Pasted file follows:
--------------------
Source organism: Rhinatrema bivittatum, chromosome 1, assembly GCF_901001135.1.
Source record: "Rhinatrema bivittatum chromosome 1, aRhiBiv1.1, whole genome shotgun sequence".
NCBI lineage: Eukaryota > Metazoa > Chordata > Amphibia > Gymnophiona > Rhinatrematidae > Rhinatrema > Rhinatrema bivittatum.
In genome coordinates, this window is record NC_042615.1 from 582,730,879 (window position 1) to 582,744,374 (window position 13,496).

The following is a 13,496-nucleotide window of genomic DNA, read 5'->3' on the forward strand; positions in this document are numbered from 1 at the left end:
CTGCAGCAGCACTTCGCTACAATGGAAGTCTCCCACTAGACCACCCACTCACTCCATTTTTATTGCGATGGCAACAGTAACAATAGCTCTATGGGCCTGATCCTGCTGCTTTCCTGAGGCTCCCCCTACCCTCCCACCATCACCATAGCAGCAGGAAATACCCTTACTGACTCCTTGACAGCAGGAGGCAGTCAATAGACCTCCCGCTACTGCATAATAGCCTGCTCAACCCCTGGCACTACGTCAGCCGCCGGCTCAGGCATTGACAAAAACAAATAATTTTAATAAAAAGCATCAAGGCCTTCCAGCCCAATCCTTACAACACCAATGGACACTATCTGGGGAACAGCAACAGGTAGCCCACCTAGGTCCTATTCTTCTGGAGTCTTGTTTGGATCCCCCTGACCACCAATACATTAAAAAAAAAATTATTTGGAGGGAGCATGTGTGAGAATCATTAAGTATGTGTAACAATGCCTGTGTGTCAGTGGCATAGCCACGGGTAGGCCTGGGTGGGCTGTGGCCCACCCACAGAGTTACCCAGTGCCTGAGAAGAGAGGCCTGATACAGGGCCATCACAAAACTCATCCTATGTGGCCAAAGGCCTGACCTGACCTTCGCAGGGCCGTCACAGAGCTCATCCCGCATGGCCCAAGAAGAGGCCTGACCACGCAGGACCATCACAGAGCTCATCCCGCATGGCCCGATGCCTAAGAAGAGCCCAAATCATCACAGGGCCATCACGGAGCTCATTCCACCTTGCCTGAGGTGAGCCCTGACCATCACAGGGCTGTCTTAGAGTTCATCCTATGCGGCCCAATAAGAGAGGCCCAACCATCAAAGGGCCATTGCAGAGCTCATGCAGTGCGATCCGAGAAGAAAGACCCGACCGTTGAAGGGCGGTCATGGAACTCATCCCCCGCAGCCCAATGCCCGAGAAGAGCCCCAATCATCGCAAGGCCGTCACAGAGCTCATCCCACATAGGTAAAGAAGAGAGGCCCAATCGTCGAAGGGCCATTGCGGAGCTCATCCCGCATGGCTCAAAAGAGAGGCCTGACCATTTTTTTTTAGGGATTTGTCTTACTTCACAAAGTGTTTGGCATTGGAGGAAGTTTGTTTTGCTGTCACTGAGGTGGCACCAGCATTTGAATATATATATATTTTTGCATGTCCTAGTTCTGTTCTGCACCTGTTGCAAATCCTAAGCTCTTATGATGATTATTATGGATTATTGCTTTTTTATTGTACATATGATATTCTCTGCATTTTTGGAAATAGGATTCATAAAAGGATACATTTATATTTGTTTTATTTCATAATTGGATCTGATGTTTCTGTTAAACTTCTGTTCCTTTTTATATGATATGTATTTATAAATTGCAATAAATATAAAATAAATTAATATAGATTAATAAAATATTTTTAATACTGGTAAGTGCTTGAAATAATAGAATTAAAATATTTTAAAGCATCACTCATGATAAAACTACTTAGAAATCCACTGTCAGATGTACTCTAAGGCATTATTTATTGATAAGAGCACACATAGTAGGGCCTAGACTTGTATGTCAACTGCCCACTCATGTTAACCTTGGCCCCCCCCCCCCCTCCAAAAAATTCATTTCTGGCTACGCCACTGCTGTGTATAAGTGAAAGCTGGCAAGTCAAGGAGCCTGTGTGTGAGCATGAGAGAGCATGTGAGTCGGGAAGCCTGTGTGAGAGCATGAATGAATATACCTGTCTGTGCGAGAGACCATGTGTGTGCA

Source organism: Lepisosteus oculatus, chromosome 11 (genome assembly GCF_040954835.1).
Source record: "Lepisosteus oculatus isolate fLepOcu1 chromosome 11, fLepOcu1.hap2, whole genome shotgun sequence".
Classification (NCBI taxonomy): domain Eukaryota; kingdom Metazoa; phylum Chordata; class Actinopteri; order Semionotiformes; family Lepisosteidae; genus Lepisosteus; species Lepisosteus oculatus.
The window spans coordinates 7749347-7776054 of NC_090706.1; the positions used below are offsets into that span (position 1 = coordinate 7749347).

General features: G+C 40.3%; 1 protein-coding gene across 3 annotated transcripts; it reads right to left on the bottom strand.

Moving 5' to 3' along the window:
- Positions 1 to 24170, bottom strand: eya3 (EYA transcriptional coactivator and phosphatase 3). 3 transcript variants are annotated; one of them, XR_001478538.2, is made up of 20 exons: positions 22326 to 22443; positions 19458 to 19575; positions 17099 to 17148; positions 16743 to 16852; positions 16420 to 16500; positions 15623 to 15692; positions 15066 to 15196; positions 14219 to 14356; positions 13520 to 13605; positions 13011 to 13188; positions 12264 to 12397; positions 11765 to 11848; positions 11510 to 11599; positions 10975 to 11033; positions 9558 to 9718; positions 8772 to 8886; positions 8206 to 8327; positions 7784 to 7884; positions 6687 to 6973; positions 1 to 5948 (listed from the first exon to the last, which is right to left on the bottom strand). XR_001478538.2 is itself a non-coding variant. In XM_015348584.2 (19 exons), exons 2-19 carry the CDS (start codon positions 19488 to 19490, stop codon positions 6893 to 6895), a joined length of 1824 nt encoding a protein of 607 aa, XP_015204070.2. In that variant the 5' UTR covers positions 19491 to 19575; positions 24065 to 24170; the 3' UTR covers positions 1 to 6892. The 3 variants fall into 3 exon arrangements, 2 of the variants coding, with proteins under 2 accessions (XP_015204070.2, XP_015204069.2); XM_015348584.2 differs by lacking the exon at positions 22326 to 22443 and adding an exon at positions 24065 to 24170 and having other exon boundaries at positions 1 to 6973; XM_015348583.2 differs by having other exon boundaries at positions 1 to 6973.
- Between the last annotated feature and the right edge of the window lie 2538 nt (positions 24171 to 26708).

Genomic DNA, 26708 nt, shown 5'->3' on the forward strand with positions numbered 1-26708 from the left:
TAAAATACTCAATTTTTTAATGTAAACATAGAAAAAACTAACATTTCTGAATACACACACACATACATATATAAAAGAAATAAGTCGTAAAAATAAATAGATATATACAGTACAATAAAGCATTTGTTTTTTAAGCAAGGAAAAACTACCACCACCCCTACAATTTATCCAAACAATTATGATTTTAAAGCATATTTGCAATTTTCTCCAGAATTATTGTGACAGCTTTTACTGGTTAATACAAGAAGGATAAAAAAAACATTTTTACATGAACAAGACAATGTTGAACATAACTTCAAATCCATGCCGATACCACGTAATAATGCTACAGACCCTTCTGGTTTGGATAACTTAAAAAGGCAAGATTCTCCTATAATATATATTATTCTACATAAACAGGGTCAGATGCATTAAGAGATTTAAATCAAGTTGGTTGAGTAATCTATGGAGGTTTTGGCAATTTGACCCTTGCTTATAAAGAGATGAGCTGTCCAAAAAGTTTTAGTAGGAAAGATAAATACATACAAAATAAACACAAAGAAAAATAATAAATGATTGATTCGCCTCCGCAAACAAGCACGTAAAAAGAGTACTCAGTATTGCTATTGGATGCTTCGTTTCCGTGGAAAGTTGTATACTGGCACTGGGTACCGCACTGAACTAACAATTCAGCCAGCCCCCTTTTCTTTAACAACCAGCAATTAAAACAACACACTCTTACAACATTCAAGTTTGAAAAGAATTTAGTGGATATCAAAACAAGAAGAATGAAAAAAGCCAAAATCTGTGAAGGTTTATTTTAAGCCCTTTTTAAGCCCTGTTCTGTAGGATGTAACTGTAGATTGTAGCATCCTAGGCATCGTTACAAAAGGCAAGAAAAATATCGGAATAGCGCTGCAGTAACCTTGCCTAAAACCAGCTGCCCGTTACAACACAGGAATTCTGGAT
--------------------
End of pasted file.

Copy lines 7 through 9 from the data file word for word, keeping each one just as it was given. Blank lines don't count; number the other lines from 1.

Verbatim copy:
Source organism: Lepisosteus oculatus, chromosome 11 (genome assembly GCF_040954835.1).
Source record: "Lepisosteus oculatus isolate fLepOcu1 chromosome 11, fLepOcu1.hap2, whole genome shotgun sequence".
Classification (NCBI taxonomy): domain Eukaryota; kingdom Metazoa; phylum Chordata; class Actinopteri; order Semionotiformes; family Lepisosteidae; genus Lepisosteus; species Lepisosteus oculatus.